The purpose of this study was to examine the relationship between factors pertaining to work values and vocational selecting behaviors. In study 1, data were collected from 735 college students (336 men and 399 women) in Japan. A questionnaire contained work values. A factor analysis revealed the following five factors: self-worth, social evaluation, comfortable working environments, cordial human relations, and independence from the organization. The questions pertained to vocational selecting behaviors. An analysis based on the Hayashi's quantification theory revealed two axes: social and aspirational. The social was related to low level of social evaluation and comfortable working environments. The aspirational was related to high level of self-worth, social evaluation and independence from the organization. In study 2, 21 adults were grouped into five types: facing up to reality, pursuing both personal and social activities, moratorium, part-time job worker, and mixed. The types were based on vocational selecting behaviors of the college students. By interviews to job hunting while still in the college, differences were noticed work values and vocational selecting behaviors in three types: facing up to reality, pursuing both personal and social activities, and moratorium.
This study aims to discuss an aspect of selfobject experiences, the aspect being the mainstay of self-establishment and self-formation in adolescence on the basis of relationships in life. Participants were 12 adolescent students, who were given semi-structured interviews. The questions focused on their relationships with their parents from childhood to the present, the influences on the self (besides those of parents), and how these experiences influence the self. Three groups emerged: (1) Participants who had reconstructed selfobject relationships with their parents through the expansion of these experiences, (2) Participants in the middle of the expansions, and (3) Participants with no expansions. Verification revealed the greater the insufficiency in the participants' selfobject experiences with their parents, the more the expansion of the selfobject relationships; further, participants' reconstruction of selfobject relationships with their parents was delayed because they were offset by insufficient selfobject experiences. A correlation between relationships supporting self-establishment and self-formation in adolescence was found, and a comprehensive verification of these relationships was obtained.
This study examined the structure and the interaction of Sexual Self-Consciousness and Sexual Risk-Coping Consciousness of university students, and how each consciousness was correlated with sexual intercourse experience. The subjects were 302 students (male 138, female 164), to whom a questionnaire was distributed. After the review of related previous studies Sexual Self-Consciousness and Sexual Risk-Coping Consciousness were defined specifically for this study. Following the definitions the questionnaire items were completed. As a result of factor analysis of items concerning Sexual Self-Consciousness, two factors, namely the positive feeling towards one's own sexual relationship and the feeling of satisfaction towards one's own sexual attractiveness, were extracted. The scores of the two subscales of Sexual Self-Consciousness showed positive correlation between the two. As a result of factor analysis of items concerning Sexual Risk-Coping Consciousness, only one factor was extracted, with no subscales classified. Hence, the score of this scale was also called Sexual Risk-Coping Consciousness which proved to have positive correlation with the two subscales of Sexual Self-Consciousness. Further, the scores of the two subscales of Sexual Self-Consciousness and the scale of Sexual Risk-Coping Consciousness were significantly higher for both sexes who had experienced sexual intercourse than those with no experience of sexual intercourse.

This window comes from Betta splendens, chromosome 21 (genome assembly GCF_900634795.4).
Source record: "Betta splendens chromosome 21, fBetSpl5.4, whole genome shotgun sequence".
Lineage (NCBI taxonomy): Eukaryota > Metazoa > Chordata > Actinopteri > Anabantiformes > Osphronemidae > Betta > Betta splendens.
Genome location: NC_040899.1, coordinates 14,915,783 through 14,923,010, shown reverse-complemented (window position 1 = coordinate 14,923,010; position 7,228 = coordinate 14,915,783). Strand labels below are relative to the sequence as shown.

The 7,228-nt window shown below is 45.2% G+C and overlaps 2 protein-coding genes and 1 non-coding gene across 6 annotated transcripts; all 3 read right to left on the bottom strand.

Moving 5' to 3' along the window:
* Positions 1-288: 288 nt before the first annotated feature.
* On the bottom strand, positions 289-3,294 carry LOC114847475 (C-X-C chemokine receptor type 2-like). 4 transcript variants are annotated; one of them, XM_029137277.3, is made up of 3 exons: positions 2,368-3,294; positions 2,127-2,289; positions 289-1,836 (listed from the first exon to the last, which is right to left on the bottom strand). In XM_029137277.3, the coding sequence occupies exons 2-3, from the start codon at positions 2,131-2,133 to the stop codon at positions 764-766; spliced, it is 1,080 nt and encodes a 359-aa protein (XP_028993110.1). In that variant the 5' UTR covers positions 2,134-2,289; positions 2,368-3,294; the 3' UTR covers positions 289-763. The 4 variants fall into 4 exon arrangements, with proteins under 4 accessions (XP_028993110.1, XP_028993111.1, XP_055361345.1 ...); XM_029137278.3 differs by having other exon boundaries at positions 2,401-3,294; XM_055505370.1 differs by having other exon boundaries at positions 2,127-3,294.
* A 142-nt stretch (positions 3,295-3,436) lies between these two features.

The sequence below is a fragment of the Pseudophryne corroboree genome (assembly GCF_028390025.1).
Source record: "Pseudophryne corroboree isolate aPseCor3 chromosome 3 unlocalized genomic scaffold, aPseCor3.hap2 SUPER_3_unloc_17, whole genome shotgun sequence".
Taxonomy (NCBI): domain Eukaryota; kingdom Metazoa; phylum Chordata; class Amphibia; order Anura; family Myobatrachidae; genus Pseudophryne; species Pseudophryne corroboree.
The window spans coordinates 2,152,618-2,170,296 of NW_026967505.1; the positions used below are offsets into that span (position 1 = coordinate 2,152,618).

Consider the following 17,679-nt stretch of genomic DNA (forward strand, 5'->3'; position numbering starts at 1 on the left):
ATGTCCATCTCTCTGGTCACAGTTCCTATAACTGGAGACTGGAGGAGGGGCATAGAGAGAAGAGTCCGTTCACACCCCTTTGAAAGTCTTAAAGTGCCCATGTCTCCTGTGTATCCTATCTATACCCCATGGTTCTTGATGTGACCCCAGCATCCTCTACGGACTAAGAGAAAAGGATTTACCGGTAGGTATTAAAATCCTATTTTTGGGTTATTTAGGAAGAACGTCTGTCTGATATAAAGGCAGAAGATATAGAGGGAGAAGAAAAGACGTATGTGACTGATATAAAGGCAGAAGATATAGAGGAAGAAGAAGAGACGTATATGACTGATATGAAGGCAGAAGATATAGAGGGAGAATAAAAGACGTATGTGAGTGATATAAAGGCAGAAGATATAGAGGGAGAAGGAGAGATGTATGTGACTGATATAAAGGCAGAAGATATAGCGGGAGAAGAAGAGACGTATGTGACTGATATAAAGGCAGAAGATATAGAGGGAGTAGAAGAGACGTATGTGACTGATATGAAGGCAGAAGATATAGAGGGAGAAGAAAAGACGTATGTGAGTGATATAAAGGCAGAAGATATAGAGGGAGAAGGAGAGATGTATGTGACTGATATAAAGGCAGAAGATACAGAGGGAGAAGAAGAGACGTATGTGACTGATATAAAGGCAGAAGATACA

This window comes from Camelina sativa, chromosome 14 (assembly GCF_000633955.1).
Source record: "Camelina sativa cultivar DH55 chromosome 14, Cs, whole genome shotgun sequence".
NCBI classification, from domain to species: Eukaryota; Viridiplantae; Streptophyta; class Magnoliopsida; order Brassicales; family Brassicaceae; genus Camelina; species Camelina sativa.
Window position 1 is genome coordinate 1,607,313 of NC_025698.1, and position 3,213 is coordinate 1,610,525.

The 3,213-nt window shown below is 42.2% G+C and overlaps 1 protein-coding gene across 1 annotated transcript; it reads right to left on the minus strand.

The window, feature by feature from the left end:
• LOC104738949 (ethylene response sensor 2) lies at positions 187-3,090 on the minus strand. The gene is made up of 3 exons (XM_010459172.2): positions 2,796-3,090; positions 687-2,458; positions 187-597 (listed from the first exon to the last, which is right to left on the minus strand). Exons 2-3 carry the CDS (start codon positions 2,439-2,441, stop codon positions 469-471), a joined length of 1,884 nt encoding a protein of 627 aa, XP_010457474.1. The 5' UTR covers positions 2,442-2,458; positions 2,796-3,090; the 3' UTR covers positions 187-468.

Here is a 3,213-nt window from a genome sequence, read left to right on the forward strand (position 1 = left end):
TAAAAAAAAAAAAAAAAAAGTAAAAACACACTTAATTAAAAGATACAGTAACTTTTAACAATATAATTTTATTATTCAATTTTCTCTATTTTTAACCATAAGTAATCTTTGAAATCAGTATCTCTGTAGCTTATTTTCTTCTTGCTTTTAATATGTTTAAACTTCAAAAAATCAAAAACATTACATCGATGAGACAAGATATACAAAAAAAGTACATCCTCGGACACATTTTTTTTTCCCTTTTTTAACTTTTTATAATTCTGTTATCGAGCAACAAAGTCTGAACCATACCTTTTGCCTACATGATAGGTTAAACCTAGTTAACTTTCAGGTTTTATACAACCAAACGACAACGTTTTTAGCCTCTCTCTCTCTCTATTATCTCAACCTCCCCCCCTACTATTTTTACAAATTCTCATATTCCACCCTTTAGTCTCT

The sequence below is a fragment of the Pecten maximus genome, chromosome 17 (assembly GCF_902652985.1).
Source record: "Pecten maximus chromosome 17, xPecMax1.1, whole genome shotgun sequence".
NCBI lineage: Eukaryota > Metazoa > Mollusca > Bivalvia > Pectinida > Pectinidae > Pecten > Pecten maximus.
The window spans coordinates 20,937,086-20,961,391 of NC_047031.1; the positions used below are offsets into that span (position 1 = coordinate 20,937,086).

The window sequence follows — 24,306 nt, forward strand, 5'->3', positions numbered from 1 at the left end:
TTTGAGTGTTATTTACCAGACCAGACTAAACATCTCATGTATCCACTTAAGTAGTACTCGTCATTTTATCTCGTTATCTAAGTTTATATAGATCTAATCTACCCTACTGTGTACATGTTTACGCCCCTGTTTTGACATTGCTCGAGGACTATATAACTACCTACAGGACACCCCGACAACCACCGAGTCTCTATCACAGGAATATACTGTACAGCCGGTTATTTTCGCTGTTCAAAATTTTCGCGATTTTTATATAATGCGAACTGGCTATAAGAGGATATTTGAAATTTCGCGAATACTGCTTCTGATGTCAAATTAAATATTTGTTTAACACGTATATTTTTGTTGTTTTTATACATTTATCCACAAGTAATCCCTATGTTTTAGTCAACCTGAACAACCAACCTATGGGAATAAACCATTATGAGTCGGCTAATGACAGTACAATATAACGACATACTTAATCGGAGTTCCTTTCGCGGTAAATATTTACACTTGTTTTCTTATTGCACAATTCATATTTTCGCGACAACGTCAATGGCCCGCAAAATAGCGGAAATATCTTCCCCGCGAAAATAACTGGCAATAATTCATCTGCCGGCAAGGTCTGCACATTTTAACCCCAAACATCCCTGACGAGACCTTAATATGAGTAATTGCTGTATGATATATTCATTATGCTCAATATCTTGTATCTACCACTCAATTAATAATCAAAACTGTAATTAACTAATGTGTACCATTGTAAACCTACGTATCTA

Based on the peer support activity at Nagoya University, this study 1) reviewed the advantage and issues of the two practical methods, in which two peer supporters in pairs give counsel ("consultancy in pairs") and students take initiative in running the peer support system ("students' initiative taking"), and 2) clarified the psychological development of those peer supporters through their activities based on those practical methods. From the free descriptive survey on peer supporters and the analysis of mailing lists, the following results were revealed. The "consultancy in pairs" technique was found effective as peer support consulting technique when conflict between pairs was solved appropriately. As the advantage and issues of this technique were related with perspective taking in adolescence, this technique contributed to psychological development of peer supporters. Students' initiative taking was found to have two values, as motivation enhancer to maintain activities and contribution to psychological development. Additionally, those values increased through the use of peer advisors. The results indicate those two practical methods are effective and contribute to psychological development of peer supporters.